By Mike Davey
Mountain View, California -- March 2, 2016 -- It finally happened. One of Google’s self-driving cars has actually caused a crash. It’s been known for months now that the company’s autonomous vehicles have been involved in accidents, but this is the first time that the self-driving vehicle could reasonably be said to be at fault.
John M. Simpson of the non-profit Consumer Watchdog sees this as a reason to deny Google the opportunity to test new prototypes built without a steering wheel and foot pedals. Google has asked both California’s DMV and federal regulators to allow these prototypes on the roads. This seemed likely to happen, considering statements made by US-based National Highway Traffic Safety Administration. For more on this, see “NHTSA says software can count as a driver.”
This seems less likely to go forward in the wake of the most recent accident involving one of these vehicles. “Clearly Google’s robot cars can’t reliably cope with everyday driving situations,” said Simpson. “There needs to be a licensed driver who can take over, even if in this case the test driver failed to step in as he should have.”
The collision occurred on February 14, when one of the company’s autonomous Lexus SUVs struck the side of a bus. The collision was at very low speed and there were no injuries, according to the report Google wrote and submitted to California’s Department of Motor Vehicles. In fact, reports indicate that the Google SUV was only going about 2 mph (3 kph) when the crash occurred. The bus it struck was travelling at about 15 mph (24 kph).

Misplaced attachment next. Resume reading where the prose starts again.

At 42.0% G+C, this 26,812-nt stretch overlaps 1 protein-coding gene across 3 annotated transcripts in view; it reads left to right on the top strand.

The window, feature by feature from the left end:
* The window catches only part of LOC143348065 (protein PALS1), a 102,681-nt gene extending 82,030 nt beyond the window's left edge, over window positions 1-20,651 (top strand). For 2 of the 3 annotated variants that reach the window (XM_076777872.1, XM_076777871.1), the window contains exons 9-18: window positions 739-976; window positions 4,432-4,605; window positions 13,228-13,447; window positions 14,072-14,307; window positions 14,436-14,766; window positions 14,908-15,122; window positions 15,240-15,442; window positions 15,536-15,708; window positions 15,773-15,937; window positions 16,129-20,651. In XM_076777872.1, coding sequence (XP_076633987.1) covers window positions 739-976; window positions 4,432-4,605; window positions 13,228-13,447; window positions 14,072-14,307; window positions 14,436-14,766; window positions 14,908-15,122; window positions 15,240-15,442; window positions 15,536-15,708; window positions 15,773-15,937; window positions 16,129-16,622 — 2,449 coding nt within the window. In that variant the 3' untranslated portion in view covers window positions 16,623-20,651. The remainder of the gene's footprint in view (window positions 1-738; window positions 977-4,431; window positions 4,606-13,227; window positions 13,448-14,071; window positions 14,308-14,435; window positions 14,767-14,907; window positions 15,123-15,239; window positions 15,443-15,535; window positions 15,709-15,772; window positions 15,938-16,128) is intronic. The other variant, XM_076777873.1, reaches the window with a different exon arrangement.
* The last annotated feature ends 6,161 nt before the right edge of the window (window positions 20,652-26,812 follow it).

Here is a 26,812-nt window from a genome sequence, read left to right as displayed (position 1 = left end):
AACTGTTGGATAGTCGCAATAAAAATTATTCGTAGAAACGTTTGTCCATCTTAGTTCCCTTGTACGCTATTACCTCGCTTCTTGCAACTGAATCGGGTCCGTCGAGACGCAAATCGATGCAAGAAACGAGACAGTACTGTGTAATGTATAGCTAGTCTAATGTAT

The Google SUV sustained body damage to the left front fender, the left front wheel and one of its driver side sensors. Minor damage was also reported for the bus. According to the report filed by Google, the autonomous SUV was about to make a right turn when sensors detected an obstruction around a storm drain. The self-driving car needed to move to its left while staying in the same lane to avoid the obstruction. It did so, but struck the bus.
Under California law, autonomous vehicles must have a test driver in the front seat, ready to assume control when needed. A statement from Google indicates that the test driver in this case thought the bus would yield.
You can read the accident report filed by Google at this link.